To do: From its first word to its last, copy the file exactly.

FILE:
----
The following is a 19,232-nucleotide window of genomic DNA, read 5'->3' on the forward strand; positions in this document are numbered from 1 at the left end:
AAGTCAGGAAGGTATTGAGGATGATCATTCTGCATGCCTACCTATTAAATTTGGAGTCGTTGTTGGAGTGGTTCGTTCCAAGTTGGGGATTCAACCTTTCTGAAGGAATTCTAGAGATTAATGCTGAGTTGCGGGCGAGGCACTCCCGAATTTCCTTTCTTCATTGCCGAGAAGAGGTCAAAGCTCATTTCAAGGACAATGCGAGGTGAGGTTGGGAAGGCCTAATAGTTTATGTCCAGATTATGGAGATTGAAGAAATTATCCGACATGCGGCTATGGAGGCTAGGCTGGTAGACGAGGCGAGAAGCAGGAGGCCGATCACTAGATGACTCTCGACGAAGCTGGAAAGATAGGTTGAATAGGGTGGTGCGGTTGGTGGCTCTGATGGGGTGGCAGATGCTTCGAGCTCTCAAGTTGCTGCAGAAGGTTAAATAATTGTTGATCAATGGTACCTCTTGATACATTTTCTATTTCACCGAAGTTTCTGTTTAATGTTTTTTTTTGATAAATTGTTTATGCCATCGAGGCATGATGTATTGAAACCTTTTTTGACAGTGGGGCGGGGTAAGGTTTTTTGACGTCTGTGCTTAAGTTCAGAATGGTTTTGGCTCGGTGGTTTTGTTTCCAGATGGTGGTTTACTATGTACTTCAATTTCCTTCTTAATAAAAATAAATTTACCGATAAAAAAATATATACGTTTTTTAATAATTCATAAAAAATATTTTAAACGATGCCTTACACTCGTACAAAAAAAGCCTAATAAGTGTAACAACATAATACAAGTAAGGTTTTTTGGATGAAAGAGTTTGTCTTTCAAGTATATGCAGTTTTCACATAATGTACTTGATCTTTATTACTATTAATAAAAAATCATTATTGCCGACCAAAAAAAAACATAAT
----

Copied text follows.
The following is a 19,232-nucleotide window of genomic DNA, read 5'->3' on the forward strand; positions in this document are numbered from 1 at the left end:
AAGTCAGGAAGGTATTGAGGATGATCATTCTGCATGCCTACCTATTAAATTTGGAGTCGTTGTTGGAGTGGTTCGTTCCAAGTTGGGGATTCAACCTTTCTGAAGGAATTCTAGAGATTAATGCTGAGTTGCGGGCGAGGCACTCCCGAATTTCCTTTCTTCATTGCCGAGAAGAGGTCAAAGCTCATTTCAAGGACAATGCGAGGTGAGGTTGGGAAGGCCTAATAGTTTATGTCCAGATTATGGAGATTGAAGAAATTATCCGACATGCGGCTATGGAGGCTAGGCTGGTAGACGAGGCGAGAAGCAGGAGGCCGATCACTAGATGACTCTCGACGAAGCTGGAAAGATAGGTTGAATAGGGTGGTGCGGTTGGTGGCTCTGATGGGGTGGCAGATGCTTCGAGCTCTCAAGTTGCTGCAGAAGGTTAAATAATTGTTGATCAATGGTACCTCTTGATACATTTTCTATTTCACCGAAGTTTCTGTTTAATGTTTTTTTTTGATAAATTGTTTATGCCATCGAGGCATGATGTATTGAAACCTTTTTTGACAGTGGGGCGGGGTAAGGTTTTTTGACGTCTGTGCTTAAGTTCAGAATGGTTTTGGCTCGGTGGTTTTGTTTCCAGATGGTGGTTTACTATGTACTTCAATTTCCTTCTTAATAAAAATAAATTTACCGATAAAAAAATATATACGTTTTTTAATAATTCATAAAAAATATTTTAAACGATGCCTTACACTCGTACAAAAAAAGCCTAATAAGTGTAACAACATAATACAAGTAAGGTTTTTTGGATGAAAGAGTTTGTCTTTCAAGTATATGCAGTTTTCACATAATGTACTTGATCTTTATTACTATTAATAAAAAATCATTATTGCCGACCAAAAAAAAACATAAT